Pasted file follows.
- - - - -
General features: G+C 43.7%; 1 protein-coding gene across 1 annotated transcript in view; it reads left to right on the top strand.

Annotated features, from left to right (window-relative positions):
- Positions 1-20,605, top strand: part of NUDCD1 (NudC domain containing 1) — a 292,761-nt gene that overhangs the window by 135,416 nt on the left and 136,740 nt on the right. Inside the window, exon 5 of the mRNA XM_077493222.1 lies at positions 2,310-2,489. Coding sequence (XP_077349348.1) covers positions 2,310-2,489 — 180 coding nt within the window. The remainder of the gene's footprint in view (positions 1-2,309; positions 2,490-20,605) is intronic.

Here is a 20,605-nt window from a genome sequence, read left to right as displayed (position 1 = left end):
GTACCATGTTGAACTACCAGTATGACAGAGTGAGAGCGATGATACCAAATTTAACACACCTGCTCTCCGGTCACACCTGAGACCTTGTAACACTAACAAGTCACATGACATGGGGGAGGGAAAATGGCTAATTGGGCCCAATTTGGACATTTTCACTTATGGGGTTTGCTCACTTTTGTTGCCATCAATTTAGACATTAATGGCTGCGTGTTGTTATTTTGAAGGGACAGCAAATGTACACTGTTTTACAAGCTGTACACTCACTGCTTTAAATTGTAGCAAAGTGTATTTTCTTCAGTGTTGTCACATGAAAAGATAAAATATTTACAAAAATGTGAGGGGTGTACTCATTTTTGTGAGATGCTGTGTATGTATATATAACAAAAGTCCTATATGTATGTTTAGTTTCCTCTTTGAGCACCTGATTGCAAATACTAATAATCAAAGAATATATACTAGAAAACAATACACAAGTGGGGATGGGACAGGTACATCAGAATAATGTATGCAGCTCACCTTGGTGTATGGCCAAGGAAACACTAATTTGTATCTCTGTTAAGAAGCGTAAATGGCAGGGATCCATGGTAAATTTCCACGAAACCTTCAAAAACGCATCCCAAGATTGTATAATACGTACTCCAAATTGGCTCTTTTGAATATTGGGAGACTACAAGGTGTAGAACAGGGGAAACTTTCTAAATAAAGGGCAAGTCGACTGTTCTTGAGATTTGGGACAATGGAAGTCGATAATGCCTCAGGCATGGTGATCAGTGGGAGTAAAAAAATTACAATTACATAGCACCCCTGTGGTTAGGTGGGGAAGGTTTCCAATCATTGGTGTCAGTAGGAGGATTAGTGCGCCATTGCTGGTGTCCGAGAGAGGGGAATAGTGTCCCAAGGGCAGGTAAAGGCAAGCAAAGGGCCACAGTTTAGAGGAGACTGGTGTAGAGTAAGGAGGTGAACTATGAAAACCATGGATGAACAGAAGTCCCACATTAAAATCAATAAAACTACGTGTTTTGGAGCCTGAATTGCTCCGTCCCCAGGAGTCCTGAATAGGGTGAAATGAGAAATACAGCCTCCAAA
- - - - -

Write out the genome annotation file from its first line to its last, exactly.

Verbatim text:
General features: G+C 43.7%; 1 protein-coding gene across 1 annotated transcript in view; it reads left to right on the top strand.

Annotated features, from left to right (window-relative positions):
- Positions 1-20,605, top strand: part of NUDCD1 (NudC domain containing 1) — a 292,761-nt gene that overhangs the window by 135,416 nt on the left and 136,740 nt on the right. Inside the window, exon 5 of the mRNA XM_077493222.1 lies at positions 2,310-2,489. Coding sequence (XP_077349348.1) covers positions 2,310-2,489 — 180 coding nt within the window. The remainder of the gene's footprint in view (positions 1-2,309; positions 2,490-20,605) is intronic.

Here is a 20,605-nt window from a genome sequence, read left to right as displayed (position 1 = left end):
GTACCATGTTGAACTACCAGTATGACAGAGTGAGAGCGATGATACCAAATTTAACACACCTGCTCTCCGGTCACACCTGAGACCTTGTAACACTAACAAGTCACATGACATGGGGGAGGGAAAATGGCTAATTGGGCCCAATTTGGACATTTTCACTTATGGGGTTTGCTCACTTTTGTTGCCATCAATTTAGACATTAATGGCTGCGTGTTGTTATTTTGAAGGGACAGCAAATGTACACTGTTTTACAAGCTGTACACTCACTGCTTTAAATTGTAGCAAAGTGTATTTTCTTCAGTGTTGTCACATGAAAAGATAAAATATTTACAAAAATGTGAGGGGTGTACTCATTTTTGTGAGATGCTGTGTATGTATATATAACAAAAGTCCTATATGTATGTTTAGTTTCCTCTTTGAGCACCTGATTGCAAATACTAATAATCAAAGAATATATACTAGAAAACAATACACAAGTGGGGATGGGACAGGTACATCAGAATAATGTATGCAGCTCACCTTGGTGTATGGCCAAGGAAACACTAATTTGTATCTCTGTTAAGAAGCGTAAATGGCAGGGATCCATGGTAAATTTCCACGAAACCTTCAAAAACGCATCCCAAGATTGTATAATACGTACTCCAAATTGGCTCTTTTGAATATTGGGAGACTACAAGGTGTAGAACAGGGGAAACTTTCTAAATAAAGGGCAAGTCGACTGTTCTTGAGATTTGGGACAATGGAAGTCGATAATGCCTCAGGCATGGTGATCAGTGGGAGTAAAAAAATTACAATTACATAGCACCCCTGTGGTTAGGTGGGGAAGGTTTCCAATCATTGGTGTCAGTAGGAGGATTAGTGCGCCATTGCTGGTGTCCGAGAGAGGGGAATAGTGTCCCAAGGGCAGGTAAAGGCAAGCAAAGGGCCACAGTTTAGAGGAGACTGGTGTAGAGTAAGGAGGTGAACTATGAAAACCATGGATGAACAGAAGTCCCACATTAAAATCAATAAAACTACGTGTTTTGGAGCCTGAATTGCTCCGTCCCCAGGAGTCCTGAATAGGGTGAAATGAGAAATACAGCCTCCAAA